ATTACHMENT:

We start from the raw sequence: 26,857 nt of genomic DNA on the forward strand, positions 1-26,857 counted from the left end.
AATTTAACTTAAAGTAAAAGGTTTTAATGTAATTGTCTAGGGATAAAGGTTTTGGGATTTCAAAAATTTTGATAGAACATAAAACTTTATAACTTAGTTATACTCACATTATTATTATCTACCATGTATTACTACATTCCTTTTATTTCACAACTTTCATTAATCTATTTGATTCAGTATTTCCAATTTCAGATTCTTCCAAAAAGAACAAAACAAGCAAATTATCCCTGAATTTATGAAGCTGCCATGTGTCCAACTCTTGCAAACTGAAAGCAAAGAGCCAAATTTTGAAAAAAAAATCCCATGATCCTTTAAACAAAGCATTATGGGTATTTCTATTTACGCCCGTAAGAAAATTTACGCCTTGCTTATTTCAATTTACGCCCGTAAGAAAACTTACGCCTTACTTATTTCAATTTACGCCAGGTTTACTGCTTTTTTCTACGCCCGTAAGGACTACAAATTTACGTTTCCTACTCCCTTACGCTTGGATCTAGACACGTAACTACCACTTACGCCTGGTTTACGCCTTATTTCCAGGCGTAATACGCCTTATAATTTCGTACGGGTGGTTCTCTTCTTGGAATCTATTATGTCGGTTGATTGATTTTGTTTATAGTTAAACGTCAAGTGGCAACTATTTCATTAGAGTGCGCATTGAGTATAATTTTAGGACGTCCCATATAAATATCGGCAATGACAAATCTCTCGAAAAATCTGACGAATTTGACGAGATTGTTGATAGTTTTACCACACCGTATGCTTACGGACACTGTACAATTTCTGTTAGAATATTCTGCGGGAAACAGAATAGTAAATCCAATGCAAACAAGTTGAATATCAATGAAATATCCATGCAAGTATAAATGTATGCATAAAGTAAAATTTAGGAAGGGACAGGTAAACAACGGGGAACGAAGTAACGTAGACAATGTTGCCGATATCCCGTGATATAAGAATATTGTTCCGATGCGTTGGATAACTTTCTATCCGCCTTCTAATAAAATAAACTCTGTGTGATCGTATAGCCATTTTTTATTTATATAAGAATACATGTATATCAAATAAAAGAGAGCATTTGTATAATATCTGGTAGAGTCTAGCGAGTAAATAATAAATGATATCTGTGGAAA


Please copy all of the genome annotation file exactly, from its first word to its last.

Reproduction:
We start from the raw sequence: 26,857 nt of genomic DNA on the forward strand, positions 1-26,857 counted from the left end.
AATTTAACTTAAAGTAAAAGGTTTTAATGTAATTGTCTAGGGATAAAGGTTTTGGGATTTCAAAAATTTTGATAGAACATAAAACTTTATAACTTAGTTATACTCACATTATTATTATCTACCATGTATTACTACATTCCTTTTATTTCACAACTTTCATTAATCTATTTGATTCAGTATTTCCAATTTCAGATTCTTCCAAAAAGAACAAAACAAGCAAATTATCCCTGAATTTATGAAGCTGCCATGTGTCCAACTCTTGCAAACTGAAAGCAAAGAGCCAAATTTTGAAAAAAAAATCCCATGATCCTTTAAACAAAGCATTATGGGTATTTCTATTTACGCCCGTAAGAAAATTTACGCCTTGCTTATTTCAATTTACGCCCGTAAGAAAACTTACGCCTTACTTATTTCAATTTACGCCAGGTTTACTGCTTTTTTCTACGCCCGTAAGGACTACAAATTTACGTTTCCTACTCCCTTACGCTTGGATCTAGACACGTAACTACCACTTACGCCTGGTTTACGCCTTATTTCCAGGCGTAATACGCCTTATAATTTCGTACGGGTGGTTCTCTTCTTGGAATCTATTATGTCGGTTGATTGATTTTGTTTATAGTTAAACGTCAAGTGGCAACTATTTCATTAGAGTGCGCATTGAGTATAATTTTAGGACGTCCCATATAAATATCGGCAATGACAAATCTCTCGAAAAATCTGACGAATTTGACGAGATTGTTGATAGTTTTACCACACCGTATGCTTACGGACACTGTACAATTTCTGTTAGAATATTCTGCGGGAAACAGAATAGTAAATCCAATGCAAACAAGTTGAATATCAATGAAATATCCATGCAAGTATAAATGTATGCATAAAGTAAAATTTAGGAAGGGACAGGTAAACAACGGGGAACGAAGTAACGTAGACAATGTTGCCGATATCCCGTGATATAAGAATATTGTTCCGATGCGTTGGATAACTTTCTATCCGCCTTCTAATAAAATAAACTCTGTGTGATCGTATAGCCATTTTTTATTTATATAAGAATACATGTATATCAAATAAAAGAGAGCATTTGTATAATATCTGGTAGAGTCTAGCGAGTAAATAATAAATGATATCTGTGGAAA